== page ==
Mechanical Music Press, for all your large mechanical music machine information needs
August 26, 2012 8:13 AM   Subscribe

Mechanical Music Press is a resource for those interested in large mechanical music machines, and they're not just player pianos. The really interesting machines are generically called orchestrions, contraptions that are automated to play multiple instruments from some format of audio script, disc, pinned-barrel or music rolls. The three primary makers of multi-instrument playing machines as profiled on MMP are Hupfeld, Welte, and Wurlitzer / Philipps. Where MMP has detailed histories of the makers and the models, there are numerous videos of mechanical music machines in action on YouTube: Hupfeld Phonoliszt-Violina Model B | Welte style 4 orchestrion at Disneyland | Wurlitzer Pianorchestra 33-A | Ramey Banjo Orchestra, a new orchestrion styled after the original Banjorchestra. Bonus YT link: "Ghost Parade" performed by Joe Rinaudo at the American Photoplayer (prev.)
posted by filthy light thief (11 comments total) 17 users marked this as a favorite
MMP is a maze of information, as the website is pseudo-dynamic, with the side bar changing according to the main article. For example, next to the main articles on the various makers, you'll see links to pages on specific models. And you'll find a LOT more information from the registry project, in which MMP is trying to track down existing large mechanical musical machines and provide some history about them, or at least their makers.
posted by filthy light thief at 8:17 AM on August 26, 2012

Two parting links: Continuum Encyclopedia of Popular Music of the World Part 1 (Google books preview) has more individual articles on various instruments, starting with the barrel piano (Wikipedia).
posted by filthy light thief at 8:19 AM on August 26, 2012

There's some more downloadable orchestrion music at the Avant-garde Project.
posted by misteraitch at 8:25 AM on August 26, 2012 [2 favorites]

The original midi player.
posted by TwelveTwo at 8:40 AM on August 26, 2012

James Taylor's drum machine
posted by crunchland at 8:47 AM on August 26, 2012 [2 favorites]

James Taylor's drum machine

See also: Jazz guitarist Pat Metheny's Orchestrion (previously), which he took on tour.
posted by filthy light thief at 9:01 AM on August 26, 2012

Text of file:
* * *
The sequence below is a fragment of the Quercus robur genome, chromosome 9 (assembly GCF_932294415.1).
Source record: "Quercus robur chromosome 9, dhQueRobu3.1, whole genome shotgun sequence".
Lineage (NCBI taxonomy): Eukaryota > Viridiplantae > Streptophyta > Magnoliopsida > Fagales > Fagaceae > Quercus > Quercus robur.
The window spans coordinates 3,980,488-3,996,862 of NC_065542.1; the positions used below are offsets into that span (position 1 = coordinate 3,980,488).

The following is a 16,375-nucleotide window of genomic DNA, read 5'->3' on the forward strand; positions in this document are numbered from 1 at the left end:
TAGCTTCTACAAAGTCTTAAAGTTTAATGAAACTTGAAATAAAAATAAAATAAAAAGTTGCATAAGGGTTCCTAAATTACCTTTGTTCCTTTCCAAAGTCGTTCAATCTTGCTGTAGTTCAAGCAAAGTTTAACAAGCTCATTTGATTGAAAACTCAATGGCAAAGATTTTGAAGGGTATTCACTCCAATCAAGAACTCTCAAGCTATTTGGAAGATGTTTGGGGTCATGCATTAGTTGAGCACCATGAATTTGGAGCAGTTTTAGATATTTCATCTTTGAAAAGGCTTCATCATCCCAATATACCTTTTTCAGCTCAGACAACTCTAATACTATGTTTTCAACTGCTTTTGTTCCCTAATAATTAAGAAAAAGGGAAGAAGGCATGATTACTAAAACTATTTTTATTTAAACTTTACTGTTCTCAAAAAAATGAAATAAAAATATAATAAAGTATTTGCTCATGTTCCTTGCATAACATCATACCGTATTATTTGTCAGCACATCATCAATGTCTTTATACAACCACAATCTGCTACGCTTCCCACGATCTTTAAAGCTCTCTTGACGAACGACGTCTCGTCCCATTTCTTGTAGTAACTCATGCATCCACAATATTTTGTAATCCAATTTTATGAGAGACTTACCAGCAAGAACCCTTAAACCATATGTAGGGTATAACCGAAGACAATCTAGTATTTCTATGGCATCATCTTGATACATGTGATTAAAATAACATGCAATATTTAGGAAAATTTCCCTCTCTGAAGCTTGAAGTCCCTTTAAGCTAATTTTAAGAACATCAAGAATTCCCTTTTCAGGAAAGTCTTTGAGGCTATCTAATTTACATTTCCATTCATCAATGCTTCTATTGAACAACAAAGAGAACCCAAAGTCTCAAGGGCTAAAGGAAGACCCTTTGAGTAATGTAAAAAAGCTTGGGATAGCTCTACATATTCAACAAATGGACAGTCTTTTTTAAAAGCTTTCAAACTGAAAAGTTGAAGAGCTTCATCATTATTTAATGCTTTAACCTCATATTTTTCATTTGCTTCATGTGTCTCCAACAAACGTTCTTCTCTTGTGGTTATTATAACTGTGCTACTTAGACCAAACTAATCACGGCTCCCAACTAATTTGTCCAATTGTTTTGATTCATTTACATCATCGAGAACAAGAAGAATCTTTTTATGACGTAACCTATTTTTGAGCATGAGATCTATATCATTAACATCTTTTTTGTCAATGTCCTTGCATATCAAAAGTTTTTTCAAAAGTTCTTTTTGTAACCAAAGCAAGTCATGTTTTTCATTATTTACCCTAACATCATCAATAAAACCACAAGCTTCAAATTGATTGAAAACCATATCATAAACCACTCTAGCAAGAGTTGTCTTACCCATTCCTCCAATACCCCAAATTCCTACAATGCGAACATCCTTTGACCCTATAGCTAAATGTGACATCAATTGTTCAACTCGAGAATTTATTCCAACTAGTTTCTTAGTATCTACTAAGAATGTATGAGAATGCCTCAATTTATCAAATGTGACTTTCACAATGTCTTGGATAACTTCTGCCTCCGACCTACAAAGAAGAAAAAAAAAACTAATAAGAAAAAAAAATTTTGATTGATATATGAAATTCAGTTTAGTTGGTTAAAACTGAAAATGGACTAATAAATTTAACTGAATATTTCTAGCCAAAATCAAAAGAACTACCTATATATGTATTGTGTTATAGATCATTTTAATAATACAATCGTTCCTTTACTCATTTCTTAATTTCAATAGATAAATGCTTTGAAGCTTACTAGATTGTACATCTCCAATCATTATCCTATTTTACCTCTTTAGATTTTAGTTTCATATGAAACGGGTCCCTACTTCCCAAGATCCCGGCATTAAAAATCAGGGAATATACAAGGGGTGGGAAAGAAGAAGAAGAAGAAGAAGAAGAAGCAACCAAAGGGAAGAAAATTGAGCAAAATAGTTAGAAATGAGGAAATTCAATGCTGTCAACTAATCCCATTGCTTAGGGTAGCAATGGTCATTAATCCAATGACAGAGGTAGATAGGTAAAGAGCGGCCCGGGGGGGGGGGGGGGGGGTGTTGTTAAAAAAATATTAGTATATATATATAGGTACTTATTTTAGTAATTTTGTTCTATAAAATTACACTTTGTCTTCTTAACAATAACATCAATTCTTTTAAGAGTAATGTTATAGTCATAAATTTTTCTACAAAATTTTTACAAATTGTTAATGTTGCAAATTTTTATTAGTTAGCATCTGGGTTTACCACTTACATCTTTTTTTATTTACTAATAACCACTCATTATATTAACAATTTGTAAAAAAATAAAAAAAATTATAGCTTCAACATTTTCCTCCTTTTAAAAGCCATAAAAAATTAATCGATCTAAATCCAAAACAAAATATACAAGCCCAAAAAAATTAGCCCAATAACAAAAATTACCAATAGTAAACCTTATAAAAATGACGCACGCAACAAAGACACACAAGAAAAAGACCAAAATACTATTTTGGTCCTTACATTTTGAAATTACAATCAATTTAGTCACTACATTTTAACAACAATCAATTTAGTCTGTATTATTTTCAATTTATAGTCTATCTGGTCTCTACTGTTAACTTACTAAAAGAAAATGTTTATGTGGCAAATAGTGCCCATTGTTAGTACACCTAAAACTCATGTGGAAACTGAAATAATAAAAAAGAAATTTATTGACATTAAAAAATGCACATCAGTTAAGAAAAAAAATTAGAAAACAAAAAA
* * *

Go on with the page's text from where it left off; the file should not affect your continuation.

These things are great fun to watch. They're marvels of obsolete engineering from an era when machines were entirely "human-readable" - you could grok how things worked by watching them. I think that's part of their fascination, the grokking process.

If you're in San Francisco, the Musée Méchanique has a bunch of orchestrions (I haven't been there since they moved to the pier but I think the collection is pretty good, unlike their website). And if you're very lucky you might get a special treat if you go on a SF City Guides tour called The Landmark Victorians of Alamo Square. (Free but donations are requested at the end.) Sometimes a gentleman who lives in one of the Victorian houses on the route invites a tour inside to see his mind-blowing restoration, which ends in the basement ballroom with his delightful collection of orchestrions. One of the neatest things I've ever done in San Francisco, and it was on my birthday too!
posted by Quietgal at 10:46 AM on August 26, 2012 [1 favorite]

The House on the Rock in the Wisconsin Dells has a number of these machines (as well as a metric tonne of other interesting crap).
posted by Johnny Wallflower at 2:01 PM on August 26, 2012 [2 favorites]

The Hupfeld alone is astounding. But then I was one of those carillon-kids more interesting in the music-machine than in the horsey ups-and-downs.

Looking at these things always amazes with the tenacity required by the builders. The thousand-and-one details, and parts, the hundreds of failures and re-thinkings. All lost on the non-technical audience in those halcyon days of yore.
posted by Twang at 3:44 PM on August 26, 2012 [1 favorite]

Boy, was there a good museum of these mechanized wonders by the old Busch Stadium in St. Louis! I had plenty of time, waiting for World Series tickets in the late 60's, to spend there. From a simple glass-cased string quartet (the bows were replaced by rotating resin-coated felt, I think), to something like the combination piano/organ/percussion/bells & whistles kind of thing YouTubed at the end of this FPP: they had a couple of dozen of these labors of love of music. They didn't have jukeboxes a century ago, of course, although if a bar had something like this, it would thrill the shit out of most of us today.

Right now, we have ANY MUSIC WE WANT instantly piped into our auditory apparatus at the touch of a button, which is pretty fucking amazing, you gotta admit.
posted by kozad at 5:39 PM on August 26, 2012 [1 favorite]

See also George Antheil Ballet Mecanique for excess machinery.
posted by BWA at 9:21 AM on August 27, 2012

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